We modeled the habitat selection and movement behavior of juvenile bearded seals (Erignathus barbatus) tagged with satellite transmitters in the Bering, Chukchi, and Beaufort seas during 2014–2018, a period of rapid decline in seaice cover. We compared our results to an earlier study of juvenile bearded seals tagged in the Chukchi Sea during 2004–2009, a period of relatively stable sea ice coverage, and found differences. Seals in the earlier period strongly selectedhabitat near the ice edge and intermediate ice concentrations (50–60%) in both winter and spring. Seals in the later period strongly selected habitat away from the ice edge, showed no selection for any ice concentration in winter, and weaklyselected low ice concentrations in spring (< 50%). The likely explanation for these differences is changes in sea ice habitat because the shift away from the ice edge corresponds with a shift in the distribution of intermediate ice concentrationsthat seals prefer. During the later period, seals still used intermediate ice, which occurred farther from the ice edge and was now the average ice concentration available to them, masking any preference for intermediate ice in the habitat selectionmodel. This change in sea ice conditions, although significant, may not currently be detrimental for juvenile bearded seals.
Olnes, J., G. A. Breed, M. L. Druckenmiller, J. J. Citta, J. A. Crawford, A. L. Von Duyke, and L. Quakenbush.
in press. Juvenile bearded seal response to a decade of sea ice change in the Bering, Chukchi, and Beaufort seas. Marine Ecology Progress Series.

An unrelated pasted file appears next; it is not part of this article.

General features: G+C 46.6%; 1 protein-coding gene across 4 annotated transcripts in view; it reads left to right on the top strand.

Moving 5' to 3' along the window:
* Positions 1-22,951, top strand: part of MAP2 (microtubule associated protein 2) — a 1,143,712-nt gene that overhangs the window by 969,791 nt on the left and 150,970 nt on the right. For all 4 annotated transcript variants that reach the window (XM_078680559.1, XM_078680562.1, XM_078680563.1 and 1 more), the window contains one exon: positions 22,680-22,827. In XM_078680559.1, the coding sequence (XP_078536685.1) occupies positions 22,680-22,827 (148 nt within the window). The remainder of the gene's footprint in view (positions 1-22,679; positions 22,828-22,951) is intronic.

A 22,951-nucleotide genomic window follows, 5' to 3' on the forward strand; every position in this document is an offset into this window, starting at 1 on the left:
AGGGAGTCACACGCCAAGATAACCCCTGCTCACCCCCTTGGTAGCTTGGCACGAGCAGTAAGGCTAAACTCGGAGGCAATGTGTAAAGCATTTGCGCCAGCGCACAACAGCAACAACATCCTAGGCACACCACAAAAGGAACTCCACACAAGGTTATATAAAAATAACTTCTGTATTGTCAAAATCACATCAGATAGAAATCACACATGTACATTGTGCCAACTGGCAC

Bearded movements, diving, and haul-out behavior in the Bering, Chukchi, and Beaufort seas:
We provide the most comprehensive description of juvenile bearded seal movement, diving, and haul-out behaviors for the Pacific Arctic, obtained from 24 seals tagged with satellite-linked data recorders along Alaska’s coast from 2014 to
2018. Most seals (19 of 24) made north–south movements with the seasonal extent of sea ice, however, all three seals tagged north of Bering Strait made minimal north–south movements and two seals tagged in the Bering Sea moved north as
sea ice advanced south. All seals primarily occupied shallow coastal waters and areas with intermediate-concentration pack ice or that were near the ice edge. Seals spent half their time near the sea floor. Hauling out occurred less in the winter and
increased during spring and summer, coinciding with the annual molting period. When ice was at its minimum extent, seven seals frequently hauled out on land. Juvenile bearded seals made use of much of the continental shelf in the Bering, Chukchi and
Beaufort Seas, and their use of a broad range of ice concentrations and willingness to haul out on land suggests some resilience to changing sea ice conditions.
Ringed seal seasonal movements, diving, and haul-out behavior in the Bering, Chukchi, and Beaufort seas.